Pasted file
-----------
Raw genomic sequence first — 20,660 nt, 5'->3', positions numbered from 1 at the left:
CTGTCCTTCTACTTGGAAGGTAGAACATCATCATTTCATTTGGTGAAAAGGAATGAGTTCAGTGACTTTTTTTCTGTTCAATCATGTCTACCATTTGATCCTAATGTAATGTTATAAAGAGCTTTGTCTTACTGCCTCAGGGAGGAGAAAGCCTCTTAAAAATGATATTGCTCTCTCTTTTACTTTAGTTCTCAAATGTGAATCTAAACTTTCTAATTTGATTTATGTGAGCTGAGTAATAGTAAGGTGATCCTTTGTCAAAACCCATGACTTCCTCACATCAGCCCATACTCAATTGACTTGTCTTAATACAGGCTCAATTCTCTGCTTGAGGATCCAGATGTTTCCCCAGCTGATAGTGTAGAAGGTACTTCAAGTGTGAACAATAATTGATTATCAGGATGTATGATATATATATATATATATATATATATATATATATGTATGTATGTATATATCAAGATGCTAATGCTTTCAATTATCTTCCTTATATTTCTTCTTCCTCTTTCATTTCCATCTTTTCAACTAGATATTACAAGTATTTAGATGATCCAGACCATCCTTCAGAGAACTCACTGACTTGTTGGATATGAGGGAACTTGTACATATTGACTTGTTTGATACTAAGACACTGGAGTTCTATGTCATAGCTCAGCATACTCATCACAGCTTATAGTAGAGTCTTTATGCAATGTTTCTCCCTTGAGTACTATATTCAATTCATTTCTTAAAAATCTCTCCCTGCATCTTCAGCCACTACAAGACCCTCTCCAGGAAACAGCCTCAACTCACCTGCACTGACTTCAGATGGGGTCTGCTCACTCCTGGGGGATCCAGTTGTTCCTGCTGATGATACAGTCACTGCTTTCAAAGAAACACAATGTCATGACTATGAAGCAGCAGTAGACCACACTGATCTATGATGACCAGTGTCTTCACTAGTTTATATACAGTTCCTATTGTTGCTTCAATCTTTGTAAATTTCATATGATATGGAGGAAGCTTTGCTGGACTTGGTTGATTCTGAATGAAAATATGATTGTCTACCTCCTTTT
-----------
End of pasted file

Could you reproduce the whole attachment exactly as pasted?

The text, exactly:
Raw genomic sequence first — 20,660 nt, 5'->3', positions numbered from 1 at the left:
CTGTCCTTCTACTTGGAAGGTAGAACATCATCATTTCATTTGGTGAAAAGGAATGAGTTCAGTGACTTTTTTTCTGTTCAATCATGTCTACCATTTGATCCTAATGTAATGTTATAAAGAGCTTTGTCTTACTGCCTCAGGGAGGAGAAAGCCTCTTAAAAATGATATTGCTCTCTCTTTTACTTTAGTTCTCAAATGTGAATCTAAACTTTCTAATTTGATTTATGTGAGCTGAGTAATAGTAAGGTGATCCTTTGTCAAAACCCATGACTTCCTCACATCAGCCCATACTCAATTGACTTGTCTTAATACAGGCTCAATTCTCTGCTTGAGGATCCAGATGTTTCCCCAGCTGATAGTGTAGAAGGTACTTCAAGTGTGAACAATAATTGATTATCAGGATGTATGATATATATATATATATATATATATATATATATATGTATGTATGTATATATCAAGATGCTAATGCTTTCAATTATCTTCCTTATATTTCTTCTTCCTCTTTCATTTCCATCTTTTCAACTAGATATTACAAGTATTTAGATGATCCAGACCATCCTTCAGAGAACTCACTGACTTGTTGGATATGAGGGAACTTGTACATATTGACTTGTTTGATACTAAGACACTGGAGTTCTATGTCATAGCTCAGCATACTCATCACAGCTTATAGTAGAGTCTTTATGCAATGTTTCTCCCTTGAGTACTATATTCAATTCATTTCTTAAAAATCTCTCCCTGCATCTTCAGCCACTACAAGACCCTCTCCAGGAAACAGCCTCAACTCACCTGCACTGACTTCAGATGGGGTCTGCTCACTCCTGGGGGATCCAGTTGTTCCTGCTGATGATACAGTCACTGCTTTCAAAGAAACACAATGTCATGACTATGAAGCAGCAGTAGACCACACTGATCTATGATGACCAGTGTCTTCACTAGTTTATATACAGTTCCTATTGTTGCTTCAATCTTTGTAAATTTCATATGATATGGAGGAAGCTTTGCTGGACTTGGTTGATTCTGAATGAAAATATGATTGTCTACCTCCTTTT